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iPad Pro (2022): All you need to know about the next-gen iPad Pro range

This year’s iPad Pro range brought significant changes to the premium iPad duo. As well as an upgraded Mini-LED display on the 12.9in model, Apple introduced its desktop chipset – the Apple M1 – to the range, allowing the tablets to harness the impressive processing power and battery efficiency usually exclusive to desktops and laptops.

While that’s impressive enough, Apple is hard at work on the next iPad Pro range behind closed doors. We round up all there is to know about the iPad Pro (2022) range right here, including the latest release date rumours and what to expect from the upcoming tablets.

When will the iPad Pro (2022) range be released?

With the iPad Pro (2021) range still close in the rear-view mirror, it should come as no surprise that Apple has yet to announce a release date for the next-gen tablet range.

With that being said, what we can do is look at previous releases to get an idea of when to expect the new iPad Pro range to appear. Going back to the release of the first-gen iPad Pro 11 in 2018, here’s how the iPad Pro release schedule looks:

  • iPad Pro range (2018): November 2018
  • iPad Pro range (2020): March 2020
  • iPad Pro range (2021): May 2021

As you can see, it’s not quite as clear-cut as the Apple Watch or iPhone, which tend to debut in September every year, but there is a vague first-half-of-the-year schedule over the past few years. If Apple is to continue that with the new models, we should see the new iPad Pro range appear sometime in the first half of 2022.

Bloomberg’s Mark Gurman claims that a new iPad Pro will be released in 2022, but has yet to provide a release window. 

If you can’t wait that long, take a look at our iPad buying guide to find out which is the best tablet for you right now, and we list the best.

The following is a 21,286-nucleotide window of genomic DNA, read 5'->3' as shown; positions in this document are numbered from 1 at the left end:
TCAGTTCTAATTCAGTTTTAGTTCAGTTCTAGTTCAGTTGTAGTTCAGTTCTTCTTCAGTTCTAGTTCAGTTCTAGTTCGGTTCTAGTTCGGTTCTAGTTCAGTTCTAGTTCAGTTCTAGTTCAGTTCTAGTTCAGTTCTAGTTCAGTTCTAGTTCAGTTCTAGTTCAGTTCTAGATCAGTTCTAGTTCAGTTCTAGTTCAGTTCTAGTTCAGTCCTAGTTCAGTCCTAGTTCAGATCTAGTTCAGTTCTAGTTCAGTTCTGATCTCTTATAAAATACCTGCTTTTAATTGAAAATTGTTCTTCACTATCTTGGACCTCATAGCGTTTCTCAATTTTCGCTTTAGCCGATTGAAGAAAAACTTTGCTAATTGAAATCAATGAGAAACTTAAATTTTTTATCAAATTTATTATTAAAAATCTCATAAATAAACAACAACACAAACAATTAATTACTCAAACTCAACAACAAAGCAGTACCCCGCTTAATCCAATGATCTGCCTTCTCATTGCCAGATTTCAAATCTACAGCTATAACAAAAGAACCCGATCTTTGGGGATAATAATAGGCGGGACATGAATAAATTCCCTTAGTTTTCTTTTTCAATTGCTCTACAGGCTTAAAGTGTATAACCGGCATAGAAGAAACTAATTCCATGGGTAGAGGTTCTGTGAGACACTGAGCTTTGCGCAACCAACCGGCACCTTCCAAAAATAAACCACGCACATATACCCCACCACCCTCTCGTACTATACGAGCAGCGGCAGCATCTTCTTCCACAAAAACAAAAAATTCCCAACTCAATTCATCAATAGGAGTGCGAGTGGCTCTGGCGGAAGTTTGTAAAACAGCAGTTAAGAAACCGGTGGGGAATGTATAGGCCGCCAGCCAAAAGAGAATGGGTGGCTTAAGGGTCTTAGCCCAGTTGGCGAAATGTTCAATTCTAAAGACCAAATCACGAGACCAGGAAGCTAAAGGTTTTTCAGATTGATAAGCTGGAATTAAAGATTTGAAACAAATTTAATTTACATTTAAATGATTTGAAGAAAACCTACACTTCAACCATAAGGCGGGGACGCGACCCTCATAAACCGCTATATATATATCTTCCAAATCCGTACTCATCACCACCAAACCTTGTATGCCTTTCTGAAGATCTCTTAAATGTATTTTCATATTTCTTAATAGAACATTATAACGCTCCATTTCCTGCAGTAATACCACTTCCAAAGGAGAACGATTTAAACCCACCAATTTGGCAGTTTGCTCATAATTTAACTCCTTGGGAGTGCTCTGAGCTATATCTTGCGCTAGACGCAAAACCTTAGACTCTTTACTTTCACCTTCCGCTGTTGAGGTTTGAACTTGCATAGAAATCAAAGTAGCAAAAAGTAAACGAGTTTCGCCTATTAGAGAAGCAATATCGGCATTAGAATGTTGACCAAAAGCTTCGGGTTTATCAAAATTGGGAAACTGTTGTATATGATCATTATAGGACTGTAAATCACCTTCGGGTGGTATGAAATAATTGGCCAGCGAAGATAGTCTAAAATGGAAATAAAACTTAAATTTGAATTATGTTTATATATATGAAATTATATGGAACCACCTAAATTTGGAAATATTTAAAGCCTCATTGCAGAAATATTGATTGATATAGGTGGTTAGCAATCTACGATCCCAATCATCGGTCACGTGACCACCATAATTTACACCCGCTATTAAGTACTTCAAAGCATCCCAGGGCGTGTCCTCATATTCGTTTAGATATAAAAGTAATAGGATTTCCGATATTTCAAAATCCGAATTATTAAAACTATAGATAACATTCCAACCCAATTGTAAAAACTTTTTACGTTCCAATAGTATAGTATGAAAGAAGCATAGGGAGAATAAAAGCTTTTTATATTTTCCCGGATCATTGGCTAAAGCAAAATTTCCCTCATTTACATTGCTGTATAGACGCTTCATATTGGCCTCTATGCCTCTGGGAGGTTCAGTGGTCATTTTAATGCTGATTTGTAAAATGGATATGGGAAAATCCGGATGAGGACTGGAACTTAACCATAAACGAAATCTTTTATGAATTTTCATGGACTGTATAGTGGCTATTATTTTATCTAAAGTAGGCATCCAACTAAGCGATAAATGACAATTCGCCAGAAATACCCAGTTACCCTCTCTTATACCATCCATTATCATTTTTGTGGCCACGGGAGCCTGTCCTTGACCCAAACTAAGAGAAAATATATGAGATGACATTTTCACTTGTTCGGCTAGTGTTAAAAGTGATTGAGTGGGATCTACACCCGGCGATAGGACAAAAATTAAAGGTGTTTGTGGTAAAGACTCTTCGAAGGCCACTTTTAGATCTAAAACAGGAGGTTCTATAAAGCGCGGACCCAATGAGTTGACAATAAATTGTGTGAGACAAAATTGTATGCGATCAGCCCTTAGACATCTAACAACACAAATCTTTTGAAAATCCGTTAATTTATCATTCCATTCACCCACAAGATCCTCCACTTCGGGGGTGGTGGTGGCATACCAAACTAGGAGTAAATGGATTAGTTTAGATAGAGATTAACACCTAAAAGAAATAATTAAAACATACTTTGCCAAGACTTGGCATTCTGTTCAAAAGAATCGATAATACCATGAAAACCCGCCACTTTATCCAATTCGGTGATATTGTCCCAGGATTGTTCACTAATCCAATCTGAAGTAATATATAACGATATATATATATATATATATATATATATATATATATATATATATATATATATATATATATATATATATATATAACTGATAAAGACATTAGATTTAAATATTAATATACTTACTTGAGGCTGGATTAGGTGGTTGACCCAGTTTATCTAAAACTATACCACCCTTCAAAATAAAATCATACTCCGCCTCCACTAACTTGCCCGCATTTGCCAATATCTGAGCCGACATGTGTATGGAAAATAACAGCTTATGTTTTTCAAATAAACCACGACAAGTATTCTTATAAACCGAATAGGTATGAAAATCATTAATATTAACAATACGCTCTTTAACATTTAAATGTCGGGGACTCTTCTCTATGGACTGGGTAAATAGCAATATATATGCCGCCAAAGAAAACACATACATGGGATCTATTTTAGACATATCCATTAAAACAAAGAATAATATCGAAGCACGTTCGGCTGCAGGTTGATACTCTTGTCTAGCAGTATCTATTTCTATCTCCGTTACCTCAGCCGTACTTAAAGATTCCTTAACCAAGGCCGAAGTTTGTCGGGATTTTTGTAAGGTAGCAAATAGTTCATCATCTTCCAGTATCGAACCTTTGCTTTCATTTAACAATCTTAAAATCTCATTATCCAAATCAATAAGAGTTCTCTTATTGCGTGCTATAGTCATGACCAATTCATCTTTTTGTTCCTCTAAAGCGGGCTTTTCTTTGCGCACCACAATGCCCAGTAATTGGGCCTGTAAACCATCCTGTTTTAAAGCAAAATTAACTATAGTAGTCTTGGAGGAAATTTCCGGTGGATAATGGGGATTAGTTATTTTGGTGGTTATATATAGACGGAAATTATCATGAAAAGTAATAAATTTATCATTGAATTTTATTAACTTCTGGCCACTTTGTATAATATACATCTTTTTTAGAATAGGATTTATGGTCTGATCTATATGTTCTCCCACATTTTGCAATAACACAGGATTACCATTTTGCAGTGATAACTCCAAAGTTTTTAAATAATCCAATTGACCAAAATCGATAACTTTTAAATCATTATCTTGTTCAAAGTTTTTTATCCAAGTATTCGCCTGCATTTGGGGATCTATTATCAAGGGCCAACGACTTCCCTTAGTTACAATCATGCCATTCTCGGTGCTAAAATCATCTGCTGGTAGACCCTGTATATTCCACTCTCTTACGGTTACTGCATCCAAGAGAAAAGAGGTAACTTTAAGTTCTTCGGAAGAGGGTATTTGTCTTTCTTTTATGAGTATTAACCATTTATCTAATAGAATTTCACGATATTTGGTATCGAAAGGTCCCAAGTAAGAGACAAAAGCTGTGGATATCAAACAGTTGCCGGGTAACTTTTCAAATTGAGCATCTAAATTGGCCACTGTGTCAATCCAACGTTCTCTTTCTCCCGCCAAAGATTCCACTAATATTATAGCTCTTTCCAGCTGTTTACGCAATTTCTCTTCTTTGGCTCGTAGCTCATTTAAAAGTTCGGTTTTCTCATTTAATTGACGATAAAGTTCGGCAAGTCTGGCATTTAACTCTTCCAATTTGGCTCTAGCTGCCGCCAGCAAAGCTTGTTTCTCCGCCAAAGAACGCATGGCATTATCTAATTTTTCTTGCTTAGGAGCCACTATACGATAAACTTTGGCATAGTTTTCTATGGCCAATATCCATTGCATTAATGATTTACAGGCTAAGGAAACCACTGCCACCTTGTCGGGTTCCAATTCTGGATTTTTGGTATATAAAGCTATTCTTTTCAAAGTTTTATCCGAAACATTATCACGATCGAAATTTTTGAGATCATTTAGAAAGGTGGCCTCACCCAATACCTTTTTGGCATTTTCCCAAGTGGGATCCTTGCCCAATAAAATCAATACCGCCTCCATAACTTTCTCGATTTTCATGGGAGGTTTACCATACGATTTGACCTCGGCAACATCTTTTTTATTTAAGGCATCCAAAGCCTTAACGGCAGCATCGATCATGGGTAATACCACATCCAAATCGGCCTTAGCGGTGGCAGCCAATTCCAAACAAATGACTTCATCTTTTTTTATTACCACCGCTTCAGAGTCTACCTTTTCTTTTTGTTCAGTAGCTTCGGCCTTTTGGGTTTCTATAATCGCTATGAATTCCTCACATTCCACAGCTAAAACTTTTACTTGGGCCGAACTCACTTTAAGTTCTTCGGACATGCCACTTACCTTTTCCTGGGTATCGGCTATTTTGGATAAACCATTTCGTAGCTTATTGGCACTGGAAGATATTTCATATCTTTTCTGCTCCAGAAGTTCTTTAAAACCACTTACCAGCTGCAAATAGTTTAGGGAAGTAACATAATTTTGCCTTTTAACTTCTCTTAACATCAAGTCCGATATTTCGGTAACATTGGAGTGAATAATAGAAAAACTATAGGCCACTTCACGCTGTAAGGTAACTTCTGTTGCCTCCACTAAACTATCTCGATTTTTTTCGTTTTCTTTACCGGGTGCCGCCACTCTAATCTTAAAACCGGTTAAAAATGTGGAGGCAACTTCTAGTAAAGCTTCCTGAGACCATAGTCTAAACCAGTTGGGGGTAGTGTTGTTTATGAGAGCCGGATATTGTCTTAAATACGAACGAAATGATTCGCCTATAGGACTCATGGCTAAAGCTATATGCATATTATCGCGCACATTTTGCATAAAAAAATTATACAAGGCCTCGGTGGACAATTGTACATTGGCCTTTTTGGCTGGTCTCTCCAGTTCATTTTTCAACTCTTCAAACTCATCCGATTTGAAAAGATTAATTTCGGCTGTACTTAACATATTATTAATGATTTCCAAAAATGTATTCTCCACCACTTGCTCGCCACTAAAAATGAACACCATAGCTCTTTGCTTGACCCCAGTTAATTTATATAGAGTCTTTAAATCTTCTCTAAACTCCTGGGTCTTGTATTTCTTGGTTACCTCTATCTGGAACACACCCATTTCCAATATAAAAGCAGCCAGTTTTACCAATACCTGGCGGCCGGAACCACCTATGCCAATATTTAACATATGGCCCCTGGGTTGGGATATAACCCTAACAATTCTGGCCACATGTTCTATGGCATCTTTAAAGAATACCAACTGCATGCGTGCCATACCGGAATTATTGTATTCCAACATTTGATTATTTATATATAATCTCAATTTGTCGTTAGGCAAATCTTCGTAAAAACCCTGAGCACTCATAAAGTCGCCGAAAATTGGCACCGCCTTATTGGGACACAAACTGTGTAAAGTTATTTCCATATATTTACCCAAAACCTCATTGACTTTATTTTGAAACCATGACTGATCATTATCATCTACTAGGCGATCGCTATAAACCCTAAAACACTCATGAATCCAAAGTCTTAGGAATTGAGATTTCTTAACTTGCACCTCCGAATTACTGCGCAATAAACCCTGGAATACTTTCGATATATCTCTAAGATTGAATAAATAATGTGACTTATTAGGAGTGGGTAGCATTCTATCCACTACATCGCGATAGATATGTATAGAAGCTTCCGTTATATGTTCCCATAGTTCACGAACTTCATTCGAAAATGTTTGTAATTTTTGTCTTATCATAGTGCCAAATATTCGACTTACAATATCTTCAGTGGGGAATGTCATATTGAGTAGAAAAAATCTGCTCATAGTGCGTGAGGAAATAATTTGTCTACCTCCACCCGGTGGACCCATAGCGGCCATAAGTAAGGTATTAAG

How much will the iPad Pro (2022) range cost?

Much like the release date, there’s no word on possible pricing for the iPad Pro (2022) range, so we’ll reflect on past base pricing to give us a rough idea:

  • iPad Pro 12.9in (2020): £969/$999
  • iPad Pro 11in (2020): £769/$799
  • iPad Pro 12.9in (2021): £999/$1,099
  • iPad Pro 11in (2021): £749/$799

As you can see, Apple isn’t afraid to tweak the pricing of the iPad Pro range from time to time. While the iPad Pro 11in (2021) is actually £20 cheaper in the UK than its predecessor, the iPad Pro 12.9in model saw a £30/$100 increase this time around – likely due to the upgraded mini-LED display.

That said, it doesn’t like to dramatically increase the price of an already-premium tablet range, so while the iPad Pro 11in may go up slightly depending on the upgrades on offer, we can’t see the 12.9in model breaking the sacred £1,000/$1,100 mark.

Latest iPad Pro (2022) design & feature rumours

Apple has spent the past year syncing the design language of its product range, with the iPad Air and iPhone 12 sporting the same industrial, angular look as the iPad Pro range, and it’s rumoured to be coming to the iPad Mini later this year too.